Making Mead The Roman Way


This is Columella’s recipe for the alcoholic drink called mead; it is found in his Res rustica, XII.41.

Mead is a fermented drink made from honey, to which may be added spices and other aromatics.  Wines of various types as well as mead were the principal alcoholic drinks in the days of ancient Rome.  Beer, although a staple drink in the ancient Near East, Egypt, and among the Gauls and Germans, was known to the Romans but not favored.

Mustum optimum sic facies, says Columella:  Here is how you make good mead.  Let us follow his prescription, and hope for the best.  I am simply summarizing Columella’s recipe here, and have not prepared it myself.

It is interesting from a historical perspective, but I would like to hear if anyone actually tries to make mead this way.

1.  Remove from the “wine vat” a quantity of must (He calls it mustum lixivum, which is simply the juice of crushed grapes).  Must is grape juice that been partially fermented, or not fermented at all.  Since the average person does not have a wine-vat, we assume that any must will do here.

2.  Columella advises us to use the juice of grapes that have been picked on “a dry day.”

3.  Put ten pounds (X pondo) of honey into a large urn (urna) of must, and carefully mix them together.  We assume here that one can reduce the volumes proportionally, if a smaller batch of mead is to be made.  How much must should be mixed with the honey?  Here we must use some detective work.  The text of Columella only uses the word “urn” (urna).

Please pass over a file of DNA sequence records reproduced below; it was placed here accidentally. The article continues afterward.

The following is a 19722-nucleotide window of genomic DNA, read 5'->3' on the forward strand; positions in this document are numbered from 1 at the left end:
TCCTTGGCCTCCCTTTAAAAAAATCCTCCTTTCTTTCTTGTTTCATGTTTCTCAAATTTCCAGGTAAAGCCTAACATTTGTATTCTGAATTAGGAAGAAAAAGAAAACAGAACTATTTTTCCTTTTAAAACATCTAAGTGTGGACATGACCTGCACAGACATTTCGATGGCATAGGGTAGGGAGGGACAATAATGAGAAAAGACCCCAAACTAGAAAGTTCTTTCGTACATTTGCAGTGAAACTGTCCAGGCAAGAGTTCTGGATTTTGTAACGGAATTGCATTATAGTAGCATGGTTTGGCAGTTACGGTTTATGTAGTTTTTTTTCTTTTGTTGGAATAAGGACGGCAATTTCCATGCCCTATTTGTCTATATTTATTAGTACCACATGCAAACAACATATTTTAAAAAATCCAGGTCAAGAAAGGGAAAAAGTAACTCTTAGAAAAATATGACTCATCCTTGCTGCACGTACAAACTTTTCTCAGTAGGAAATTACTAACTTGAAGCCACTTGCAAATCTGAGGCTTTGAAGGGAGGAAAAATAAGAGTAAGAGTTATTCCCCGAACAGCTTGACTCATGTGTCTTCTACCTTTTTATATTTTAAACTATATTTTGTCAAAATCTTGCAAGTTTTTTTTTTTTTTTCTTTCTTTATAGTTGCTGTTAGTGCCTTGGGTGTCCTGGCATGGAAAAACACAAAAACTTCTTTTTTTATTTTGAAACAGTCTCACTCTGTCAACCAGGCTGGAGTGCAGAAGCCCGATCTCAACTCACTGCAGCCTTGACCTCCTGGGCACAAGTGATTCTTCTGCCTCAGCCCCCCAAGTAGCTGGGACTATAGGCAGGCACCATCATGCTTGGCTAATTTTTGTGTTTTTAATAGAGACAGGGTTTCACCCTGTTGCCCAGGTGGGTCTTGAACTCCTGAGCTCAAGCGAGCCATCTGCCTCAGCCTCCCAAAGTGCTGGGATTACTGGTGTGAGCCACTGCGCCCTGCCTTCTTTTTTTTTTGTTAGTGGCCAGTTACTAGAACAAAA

An urn was both a generic word for large storage vessel, and also a unit of liquid measure.  I am assuming here that Columella meant it to indicate unit of liquid measure.  According to the Oxford Latin Dictionary, the term urna signified half of an amphora.  So one urna was about 13 liters, or nearly “3 imperial gallons.”

4.  Pour the must and honey mixture in a large vessel and “seal it up with plaster.”  (I am assuming here that we can safely omit the plaster, and use any reliable form of sealing that permits the gases of fermentation to escape.  I include it only to show how things were done in Columella’s day).

The sealed vessel should be placed in a cool, dry loft, for fermentation.

5.  The vessel should be retrieved after thirty-one days, opened, and strained.

6.  It should then be placed into another vessel, sealed with plaster, and then put where “the smoke will reach it” (in aliud vas mustum eliquatum oblinire, atque in fumum reponere).  Notice how plaster sealing is used again here, as an efficient way to permit gases to escape from the jar.

It is not clear why Columella thinks smoke is a good thing for the mead.  Perhaps it was a way to give it some flavor.  The mead could be drunk at any point after this time.


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